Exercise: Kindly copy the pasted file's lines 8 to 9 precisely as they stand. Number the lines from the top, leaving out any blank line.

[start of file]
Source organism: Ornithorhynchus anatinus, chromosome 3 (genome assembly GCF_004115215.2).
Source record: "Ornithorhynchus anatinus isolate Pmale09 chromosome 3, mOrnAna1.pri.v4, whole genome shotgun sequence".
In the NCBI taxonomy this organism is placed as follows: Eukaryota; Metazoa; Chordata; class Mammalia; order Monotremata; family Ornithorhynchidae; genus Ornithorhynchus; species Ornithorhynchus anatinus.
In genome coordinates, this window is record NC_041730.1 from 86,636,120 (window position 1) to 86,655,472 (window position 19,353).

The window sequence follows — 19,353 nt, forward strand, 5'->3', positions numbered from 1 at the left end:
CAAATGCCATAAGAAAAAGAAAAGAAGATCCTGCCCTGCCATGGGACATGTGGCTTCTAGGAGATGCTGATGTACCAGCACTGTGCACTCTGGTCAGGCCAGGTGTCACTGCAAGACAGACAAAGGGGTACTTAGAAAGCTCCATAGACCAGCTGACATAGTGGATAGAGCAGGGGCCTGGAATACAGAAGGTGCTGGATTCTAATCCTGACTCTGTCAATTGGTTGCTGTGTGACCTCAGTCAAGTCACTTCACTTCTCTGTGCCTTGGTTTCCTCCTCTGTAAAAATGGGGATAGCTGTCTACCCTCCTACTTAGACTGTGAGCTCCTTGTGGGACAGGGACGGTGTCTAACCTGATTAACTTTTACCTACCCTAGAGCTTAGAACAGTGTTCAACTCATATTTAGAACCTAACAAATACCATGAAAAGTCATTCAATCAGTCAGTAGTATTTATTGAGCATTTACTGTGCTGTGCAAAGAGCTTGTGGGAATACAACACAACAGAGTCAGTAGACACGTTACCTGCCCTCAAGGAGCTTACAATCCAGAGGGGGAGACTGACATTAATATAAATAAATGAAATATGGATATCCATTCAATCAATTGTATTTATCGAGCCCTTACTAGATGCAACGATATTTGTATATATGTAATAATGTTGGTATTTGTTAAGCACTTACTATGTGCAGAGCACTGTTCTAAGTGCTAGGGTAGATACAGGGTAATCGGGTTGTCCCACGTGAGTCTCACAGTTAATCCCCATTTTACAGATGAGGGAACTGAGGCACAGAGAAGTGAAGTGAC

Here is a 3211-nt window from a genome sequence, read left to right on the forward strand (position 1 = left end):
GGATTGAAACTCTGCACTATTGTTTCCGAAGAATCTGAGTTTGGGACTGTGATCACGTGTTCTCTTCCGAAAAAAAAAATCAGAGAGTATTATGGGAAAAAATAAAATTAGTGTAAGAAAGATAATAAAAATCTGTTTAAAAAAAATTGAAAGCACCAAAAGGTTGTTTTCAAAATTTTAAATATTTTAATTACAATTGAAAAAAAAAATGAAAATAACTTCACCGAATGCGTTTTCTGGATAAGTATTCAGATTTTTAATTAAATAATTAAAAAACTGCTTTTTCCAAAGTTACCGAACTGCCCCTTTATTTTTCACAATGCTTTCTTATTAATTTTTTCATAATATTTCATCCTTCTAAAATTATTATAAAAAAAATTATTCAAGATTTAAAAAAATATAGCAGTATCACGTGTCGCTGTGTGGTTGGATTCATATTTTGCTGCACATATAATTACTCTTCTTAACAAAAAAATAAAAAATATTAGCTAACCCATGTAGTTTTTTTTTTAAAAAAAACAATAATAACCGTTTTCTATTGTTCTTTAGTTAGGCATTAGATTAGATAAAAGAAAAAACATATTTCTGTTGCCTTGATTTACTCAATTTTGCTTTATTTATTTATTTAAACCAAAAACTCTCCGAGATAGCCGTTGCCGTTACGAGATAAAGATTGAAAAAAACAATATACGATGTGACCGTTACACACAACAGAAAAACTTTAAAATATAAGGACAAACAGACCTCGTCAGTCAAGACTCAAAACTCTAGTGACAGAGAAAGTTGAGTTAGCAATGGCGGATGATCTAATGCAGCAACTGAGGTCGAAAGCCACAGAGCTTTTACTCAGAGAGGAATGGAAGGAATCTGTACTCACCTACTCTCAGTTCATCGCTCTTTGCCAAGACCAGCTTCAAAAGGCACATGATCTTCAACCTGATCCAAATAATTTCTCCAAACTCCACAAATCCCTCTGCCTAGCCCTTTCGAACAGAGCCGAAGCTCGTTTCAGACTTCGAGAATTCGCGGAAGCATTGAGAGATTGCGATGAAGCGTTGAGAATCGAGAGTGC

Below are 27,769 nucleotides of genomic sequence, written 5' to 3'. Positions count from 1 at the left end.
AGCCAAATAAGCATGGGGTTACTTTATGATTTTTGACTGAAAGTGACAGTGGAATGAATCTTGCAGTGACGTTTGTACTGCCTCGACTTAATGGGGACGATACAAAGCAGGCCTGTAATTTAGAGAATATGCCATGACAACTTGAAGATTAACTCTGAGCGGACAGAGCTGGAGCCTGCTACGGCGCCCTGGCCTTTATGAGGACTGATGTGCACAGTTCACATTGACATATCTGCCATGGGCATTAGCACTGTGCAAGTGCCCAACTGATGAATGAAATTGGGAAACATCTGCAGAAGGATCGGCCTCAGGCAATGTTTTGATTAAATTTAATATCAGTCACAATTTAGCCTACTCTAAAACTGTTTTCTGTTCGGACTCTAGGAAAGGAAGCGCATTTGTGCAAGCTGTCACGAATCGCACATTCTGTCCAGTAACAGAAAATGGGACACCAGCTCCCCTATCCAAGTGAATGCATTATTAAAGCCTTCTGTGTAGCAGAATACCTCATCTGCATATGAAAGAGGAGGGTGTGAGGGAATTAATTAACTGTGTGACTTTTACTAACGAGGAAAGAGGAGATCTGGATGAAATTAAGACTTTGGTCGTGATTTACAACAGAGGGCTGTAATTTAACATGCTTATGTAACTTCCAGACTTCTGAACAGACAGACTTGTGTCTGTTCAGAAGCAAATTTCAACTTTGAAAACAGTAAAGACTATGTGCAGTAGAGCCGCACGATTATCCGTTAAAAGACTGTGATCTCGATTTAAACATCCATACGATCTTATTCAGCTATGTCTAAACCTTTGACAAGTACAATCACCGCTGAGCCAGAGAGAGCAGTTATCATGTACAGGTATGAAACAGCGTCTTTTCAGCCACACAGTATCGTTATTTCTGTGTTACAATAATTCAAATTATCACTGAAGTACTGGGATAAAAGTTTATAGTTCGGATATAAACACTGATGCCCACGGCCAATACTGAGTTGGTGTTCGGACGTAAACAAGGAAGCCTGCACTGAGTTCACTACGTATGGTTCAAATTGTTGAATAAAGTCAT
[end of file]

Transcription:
GGATTGAAACTCTGCACTATTGTTTCCGAAGAATCTGAGTTTGGGACTGTGATCACGTGTTCTCTTCCGAAAAAAAAAATCAGAGAGTATTATGGGAAAAAATAAAATTAGTGTAAGAAAGATAATAAAAATCTGTTTAAAAAAAATTGAAAGCACCAAAAGGTTGTTTTCAAAATTTTAAATATTTTAATTACAATTGAAAAAAAAAATGAAAATAACTTCACCGAATGCGTTTTCTGGATAAGTATTCAGATTTTTAATTAAATAATTAAAAAACTGCTTTTTCCAAAGTTACCGAACTGCCCCTTTATTTTTCACAATGCTTTCTTATTAATTTTTTCATAATATTTCATCCTTCTAAAATTATTATAAAAAAAATTATTCAAGATTTAAAAAAATATAGCAGTATCACGTGTCGCTGTGTGGTTGGATTCATATTTTGCTGCACATATAATTACTCTTCTTAACAAAAAAATAAAAAATATTAGCTAACCCATGTAGTTTTTTTTTTAAAAAAAACAATAATAACCGTTTTCTATTGTTCTTTAGTTAGGCATTAGATTAGATAAAAGAAAAAACATATTTCTGTTGCCTTGATTTACTCAATTTTGCTTTATTTATTTATTTAAACCAAAAACTCTCCGAGATAGCCGTTGCCGTTACGAGATAAAGATTGAAAAAAACAATATACGATGTGACCGTTACACACAACAGAAAAACTTTAAAATATAAGGACAAACAGACCTCGTCAGTCAAGACTCAAAACTCTAGTGACAGAGAAAGTTGAGTTAGCAATGGCGGATGATCTAATGCAGCAACTGAGGTCGAAAGCCACAGAGCTTTTACTCAGAGAGGAATGGAAGGAATCTGTACTCACCTACTCTCAGTTCATCGCTCTTTGCCAAGACCAGCTTCAAAAGGCACATGATCTTCAACCTGATCCAAATAATTTCTCCAAACTCCACAAATCCCTCTGCCTAGCCCTTTCGAACAGAGCCGAAGCTCGTTTCAGACTTCGAGAATTCGCGGAAGCATTGAGAGATTGCGATGAAGCGTTGAGAATCGAGAGTGC

Below are 27,769 nucleotides of genomic sequence, written 5' to 3'. Positions count from 1 at the left end.